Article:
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Mauna Loa is inflating again

Oblique shaded-relief map of Island of Hawai`i
Oblique shaded-relief map of the five volcanoes that built the Island of Hawai`i. Mauna Loa encompasses 51 percent of the island's surface area; its most recent eruption was in 1984. Click for large map.

Continuously recording GPS receivers were installed on the summit and upper flanks of Mauna Loa in 1999 to detect changes in shape of the volcano that typically accompany underground movement of magma. The GPS instruments allow such ground deformation to be tracked continuously and also more accurately than was possible before.

Until May of this year, the new instruments showed what we already knew from other surveying techniques—the summit caldera was slowly subsiding and shrinking.

But in late April to late May, centered on May 12 (Mother's Day), the GPS receivers began moving slightly in a different direction. Since May, the instruments show that Mauna Loa's summit area is rising slightly and the caldera is widening 5-6 cm per year.

What caused the abrupt change? Our computer models of the moving GPS receivers suggest that the current ground motion is the result of magma rising into a reservoir about 5 km below the caldera. Only time will tell if this new trend will continue in the coming months.

The nature of seismicity changed several months before each of the latest two eruptions. Large increases were obvious in both the numbers of earthquakes and the amount of energy released by these earthquakes. That is a reasonable expectation before the next eruption, though we must be cautious in saying that such an increase must occur. For more information, see:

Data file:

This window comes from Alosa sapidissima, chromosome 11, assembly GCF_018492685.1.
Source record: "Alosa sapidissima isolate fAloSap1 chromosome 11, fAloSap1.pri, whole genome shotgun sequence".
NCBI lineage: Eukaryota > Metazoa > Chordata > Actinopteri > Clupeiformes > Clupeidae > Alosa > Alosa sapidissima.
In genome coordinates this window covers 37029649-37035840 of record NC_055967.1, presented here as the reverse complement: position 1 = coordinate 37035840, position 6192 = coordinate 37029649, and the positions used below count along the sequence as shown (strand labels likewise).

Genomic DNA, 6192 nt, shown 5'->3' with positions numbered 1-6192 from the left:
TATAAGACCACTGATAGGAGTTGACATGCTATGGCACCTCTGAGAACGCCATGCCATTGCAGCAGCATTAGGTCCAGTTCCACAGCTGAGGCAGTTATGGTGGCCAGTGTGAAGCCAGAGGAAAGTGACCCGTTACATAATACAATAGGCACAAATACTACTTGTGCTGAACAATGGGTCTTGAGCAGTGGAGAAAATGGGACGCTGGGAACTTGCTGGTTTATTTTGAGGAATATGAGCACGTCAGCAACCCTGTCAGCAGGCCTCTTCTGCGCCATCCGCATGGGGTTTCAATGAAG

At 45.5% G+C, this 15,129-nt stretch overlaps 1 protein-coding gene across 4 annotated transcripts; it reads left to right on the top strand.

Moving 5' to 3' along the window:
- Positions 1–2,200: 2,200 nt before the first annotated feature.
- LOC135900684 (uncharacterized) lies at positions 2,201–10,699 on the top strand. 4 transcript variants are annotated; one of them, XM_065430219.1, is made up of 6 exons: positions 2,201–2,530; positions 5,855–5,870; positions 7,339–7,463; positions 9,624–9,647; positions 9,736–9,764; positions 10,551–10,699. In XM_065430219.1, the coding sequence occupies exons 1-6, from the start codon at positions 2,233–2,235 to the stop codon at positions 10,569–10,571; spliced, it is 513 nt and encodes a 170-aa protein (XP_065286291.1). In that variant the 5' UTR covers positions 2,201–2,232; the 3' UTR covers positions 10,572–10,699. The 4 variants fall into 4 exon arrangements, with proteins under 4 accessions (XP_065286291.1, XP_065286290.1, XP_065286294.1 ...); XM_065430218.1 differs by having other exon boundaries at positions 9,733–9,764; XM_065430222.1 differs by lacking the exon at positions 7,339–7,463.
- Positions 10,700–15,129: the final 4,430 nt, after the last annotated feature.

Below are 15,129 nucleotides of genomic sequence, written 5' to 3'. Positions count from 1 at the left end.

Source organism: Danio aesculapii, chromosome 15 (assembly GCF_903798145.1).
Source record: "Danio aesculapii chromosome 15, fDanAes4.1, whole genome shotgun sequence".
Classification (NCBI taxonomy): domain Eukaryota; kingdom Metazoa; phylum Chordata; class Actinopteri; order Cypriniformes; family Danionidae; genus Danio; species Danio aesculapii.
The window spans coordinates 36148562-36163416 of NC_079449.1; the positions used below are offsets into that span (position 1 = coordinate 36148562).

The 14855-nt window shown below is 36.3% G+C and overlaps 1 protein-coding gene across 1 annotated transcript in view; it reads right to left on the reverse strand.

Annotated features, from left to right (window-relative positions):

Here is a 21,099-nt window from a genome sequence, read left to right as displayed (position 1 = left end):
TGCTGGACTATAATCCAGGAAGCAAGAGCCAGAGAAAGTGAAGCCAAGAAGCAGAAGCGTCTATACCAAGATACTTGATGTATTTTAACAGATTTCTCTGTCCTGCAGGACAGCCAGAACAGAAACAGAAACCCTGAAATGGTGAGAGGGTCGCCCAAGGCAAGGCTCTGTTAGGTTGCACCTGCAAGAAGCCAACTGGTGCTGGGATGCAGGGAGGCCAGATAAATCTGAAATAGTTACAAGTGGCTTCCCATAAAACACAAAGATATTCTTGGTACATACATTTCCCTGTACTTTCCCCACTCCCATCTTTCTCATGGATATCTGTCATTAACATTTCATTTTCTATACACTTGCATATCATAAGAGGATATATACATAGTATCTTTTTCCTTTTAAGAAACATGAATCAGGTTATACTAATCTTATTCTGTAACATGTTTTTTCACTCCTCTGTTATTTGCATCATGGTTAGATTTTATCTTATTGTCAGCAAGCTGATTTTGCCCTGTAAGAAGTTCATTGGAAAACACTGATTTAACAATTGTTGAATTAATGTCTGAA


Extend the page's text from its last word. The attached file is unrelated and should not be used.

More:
Archive of previous feature stories

  Aerial view of Pu`u `O`o crater, Kilauea Volcano, Hawai`i
Photograph by R. Hoblitt
20 September 2002
Top: Aerial view of Pu`u `O`o crater looking southwest. Fume rises from spatter cones and other vents located on crater floor and south crater wall. Pu`u `O`o emits about 1,500 tonnes of sulfur dioxide gas a day.

Bottom: Close view of skylight above lava tube for Mother's Day flow, located on southwest flank of Pu`u `O`o. HVO scientists dubbed this the "cookie monster" skylight. Edifice around skylight was built by spatter tossed from lava in tube. This tube supplies all lava downstream in Mother's Day flow.

Archive of Featured Photographs

  Skylight named "Cookie Monster" on southwest flank of Pu`u `O`o, Kilauea Volcano
Photograph by J. Kauahikaua
27 September 2002


More Volcano Information from HVO and Beyond

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Volcano WatchCurrent issue of Volcano Watch essay, written weekly by USGS scientists.
National Park ServiceHawai`i Volcanoes National Park, home to HVO. Find visitor information and resources here. Graphic: Kids DoorVolcanoes for kids, from the Volcano World website.